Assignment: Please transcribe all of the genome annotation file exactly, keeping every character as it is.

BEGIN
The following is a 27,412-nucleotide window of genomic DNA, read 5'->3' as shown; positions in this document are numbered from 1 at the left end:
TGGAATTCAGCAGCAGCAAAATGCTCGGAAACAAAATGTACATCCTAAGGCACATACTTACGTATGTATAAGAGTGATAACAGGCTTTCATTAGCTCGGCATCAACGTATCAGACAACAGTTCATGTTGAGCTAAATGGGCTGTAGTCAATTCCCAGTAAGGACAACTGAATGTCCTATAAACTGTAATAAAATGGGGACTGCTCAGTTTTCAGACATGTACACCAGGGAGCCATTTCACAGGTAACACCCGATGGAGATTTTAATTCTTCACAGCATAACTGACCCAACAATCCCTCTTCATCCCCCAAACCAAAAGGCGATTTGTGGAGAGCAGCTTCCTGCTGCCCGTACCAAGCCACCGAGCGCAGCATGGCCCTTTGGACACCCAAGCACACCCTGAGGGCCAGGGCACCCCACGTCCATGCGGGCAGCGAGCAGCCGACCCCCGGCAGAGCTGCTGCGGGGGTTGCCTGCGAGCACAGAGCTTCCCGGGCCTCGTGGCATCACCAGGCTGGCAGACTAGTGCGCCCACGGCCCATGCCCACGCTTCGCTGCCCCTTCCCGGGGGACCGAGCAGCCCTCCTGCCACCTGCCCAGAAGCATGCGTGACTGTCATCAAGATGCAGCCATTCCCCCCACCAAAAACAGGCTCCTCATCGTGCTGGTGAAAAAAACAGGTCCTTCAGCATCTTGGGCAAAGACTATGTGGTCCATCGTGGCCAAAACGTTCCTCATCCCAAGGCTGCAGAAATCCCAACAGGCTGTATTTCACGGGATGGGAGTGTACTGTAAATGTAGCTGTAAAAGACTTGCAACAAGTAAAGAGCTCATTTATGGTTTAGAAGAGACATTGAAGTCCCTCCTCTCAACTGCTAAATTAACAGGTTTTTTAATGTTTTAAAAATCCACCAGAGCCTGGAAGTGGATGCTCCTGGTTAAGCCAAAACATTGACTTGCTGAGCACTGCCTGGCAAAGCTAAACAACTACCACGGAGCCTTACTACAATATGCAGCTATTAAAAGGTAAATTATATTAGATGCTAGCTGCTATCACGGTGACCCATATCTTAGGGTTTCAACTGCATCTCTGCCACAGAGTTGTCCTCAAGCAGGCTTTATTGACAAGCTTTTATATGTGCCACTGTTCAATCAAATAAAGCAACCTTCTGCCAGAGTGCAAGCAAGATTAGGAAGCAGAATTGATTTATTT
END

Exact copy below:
The following is a 27,412-nucleotide window of genomic DNA, read 5'->3' as shown; positions in this document are numbered from 1 at the left end:
TGGAATTCAGCAGCAGCAAAATGCTCGGAAACAAAATGTACATCCTAAGGCACATACTTACGTATGTATAAGAGTGATAACAGGCTTTCATTAGCTCGGCATCAACGTATCAGACAACAGTTCATGTTGAGCTAAATGGGCTGTAGTCAATTCCCAGTAAGGACAACTGAATGTCCTATAAACTGTAATAAAATGGGGACTGCTCAGTTTTCAGACATGTACACCAGGGAGCCATTTCACAGGTAACACCCGATGGAGATTTTAATTCTTCACAGCATAACTGACCCAACAATCCCTCTTCATCCCCCAAACCAAAAGGCGATTTGTGGAGAGCAGCTTCCTGCTGCCCGTACCAAGCCACCGAGCGCAGCATGGCCCTTTGGACACCCAAGCACACCCTGAGGGCCAGGGCACCCCACGTCCATGCGGGCAGCGAGCAGCCGACCCCCGGCAGAGCTGCTGCGGGGGTTGCCTGCGAGCACAGAGCTTCCCGGGCCTCGTGGCATCACCAGGCTGGCAGACTAGTGCGCCCACGGCCCATGCCCACGCTTCGCTGCCCCTTCCCGGGGGACCGAGCAGCCCTCCTGCCACCTGCCCAGAAGCATGCGTGACTGTCATCAAGATGCAGCCATTCCCCCCACCAAAAACAGGCTCCTCATCGTGCTGGTGAAAAAAACAGGTCCTTCAGCATCTTGGGCAAAGACTATGTGGTCCATCGTGGCCAAAACGTTCCTCATCCCAAGGCTGCAGAAATCCCAACAGGCTGTATTTCACGGGATGGGAGTGTACTGTAAATGTAGCTGTAAAAGACTTGCAACAAGTAAAGAGCTCATTTATGGTTTAGAAGAGACATTGAAGTCCCTCCTCTCAACTGCTAAATTAACAGGTTTTTTAATGTTTTAAAAATCCACCAGAGCCTGGAAGTGGATGCTCCTGGTTAAGCCAAAACATTGACTTGCTGAGCACTGCCTGGCAAAGCTAAACAACTACCACGGAGCCTTACTACAATATGCAGCTATTAAAAGGTAAATTATATTAGATGCTAGCTGCTATCACGGTGACCCATATCTTAGGGTTTCAACTGCATCTCTGCCACAGAGTTGTCCTCAAGCAGGCTTTATTGACAAGCTTTTATATGTGCCACTGTTCAATCAAATAAAGCAACCTTCTGCCAGAGTGCAAGCAAGATTAGGAAGCAGAATTGATTTATTT